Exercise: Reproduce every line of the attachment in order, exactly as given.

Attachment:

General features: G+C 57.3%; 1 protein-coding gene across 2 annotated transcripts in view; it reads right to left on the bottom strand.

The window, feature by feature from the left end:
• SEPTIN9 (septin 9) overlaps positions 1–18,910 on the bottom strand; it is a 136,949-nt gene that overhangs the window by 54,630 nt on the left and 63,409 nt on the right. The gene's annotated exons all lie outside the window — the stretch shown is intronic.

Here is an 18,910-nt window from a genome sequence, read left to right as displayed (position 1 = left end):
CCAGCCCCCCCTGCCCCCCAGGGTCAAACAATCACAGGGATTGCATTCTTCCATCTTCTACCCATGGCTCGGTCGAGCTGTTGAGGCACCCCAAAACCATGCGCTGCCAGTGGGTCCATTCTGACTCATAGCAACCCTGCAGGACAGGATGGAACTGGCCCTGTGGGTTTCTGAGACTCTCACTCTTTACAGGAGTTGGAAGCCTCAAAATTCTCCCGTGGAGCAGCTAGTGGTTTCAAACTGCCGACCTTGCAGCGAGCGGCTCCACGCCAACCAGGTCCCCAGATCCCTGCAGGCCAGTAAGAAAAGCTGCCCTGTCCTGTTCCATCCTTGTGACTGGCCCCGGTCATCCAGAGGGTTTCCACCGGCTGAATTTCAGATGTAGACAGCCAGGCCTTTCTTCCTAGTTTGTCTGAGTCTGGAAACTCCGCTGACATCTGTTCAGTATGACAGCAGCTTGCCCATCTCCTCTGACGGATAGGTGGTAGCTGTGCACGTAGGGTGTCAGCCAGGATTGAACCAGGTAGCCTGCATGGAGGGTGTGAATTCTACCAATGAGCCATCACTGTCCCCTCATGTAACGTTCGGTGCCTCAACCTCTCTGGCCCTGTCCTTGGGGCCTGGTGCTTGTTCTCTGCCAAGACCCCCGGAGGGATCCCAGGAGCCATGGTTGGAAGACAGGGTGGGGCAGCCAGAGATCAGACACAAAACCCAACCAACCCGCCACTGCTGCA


General features: G+C 57.3%; 1 protein-coding gene across 2 annotated transcripts in view; it reads right to left on the bottom strand.

The window, feature by feature from the left end:
• SEPTIN9 (septin 9) overlaps positions 1–18,910 on the bottom strand; it is a 136,949-nt gene that overhangs the window by 54,630 nt on the left and 63,409 nt on the right. The gene's annotated exons all lie outside the window — the stretch shown is intronic.

Here is an 18,910-nt window from a genome sequence, read left to right as displayed (position 1 = left end):
CCAGCCCCCCCTGCCCCCCAGGGTCAAACAATCACAGGGATTGCATTCTTCCATCTTCTACCCATGGCTCGGTCGAGCTGTTGAGGCACCCCAAAACCATGCGCTGCCAGTGGGTCCATTCTGACTCATAGCAACCCTGCAGGACAGGATGGAACTGGCCCTGTGGGTTTCTGAGACTCTCACTCTTTACAGGAGTTGGAAGCCTCAAAATTCTCCCGTGGAGCAGCTAGTGGTTTCAAACTGCCGACCTTGCAGCGAGCGGCTCCACGCCAACCAGGTCCCCAGATCCCTGCAGGCCAGTAAGAAAAGCTGCCCTGTCCTGTTCCATCCTTGTGACTGGCCCCGGTCATCCAGAGGGTTTCCACCGGCTGAATTTCAGATGTAGACAGCCAGGCCTTTCTTCCTAGTTTGTCTGAGTCTGGAAACTCCGCTGACATCTGTTCAGTATGACAGCAGCTTGCCCATCTCCTCTGACGGATAGGTGGTAGCTGTGCACGTAGGGTGTCAGCCAGGATTGAACCAGGTAGCCTGCATGGAGGGTGTGAATTCTACCAATGAGCCATCACTGTCCCCTCATGTAACGTTCGGTGCCTCAACCTCTCTGGCCCTGTCCTTGGGGCCTGGTGCTTGTTCTCTGCCAAGACCCCCGGAGGGATCCCAGGAGCCATGGTTGGAAGACAGGGTGGGGCAGCCAGAGATCAGACACAAAACCCAACCAACCCGCCACTGCTGCA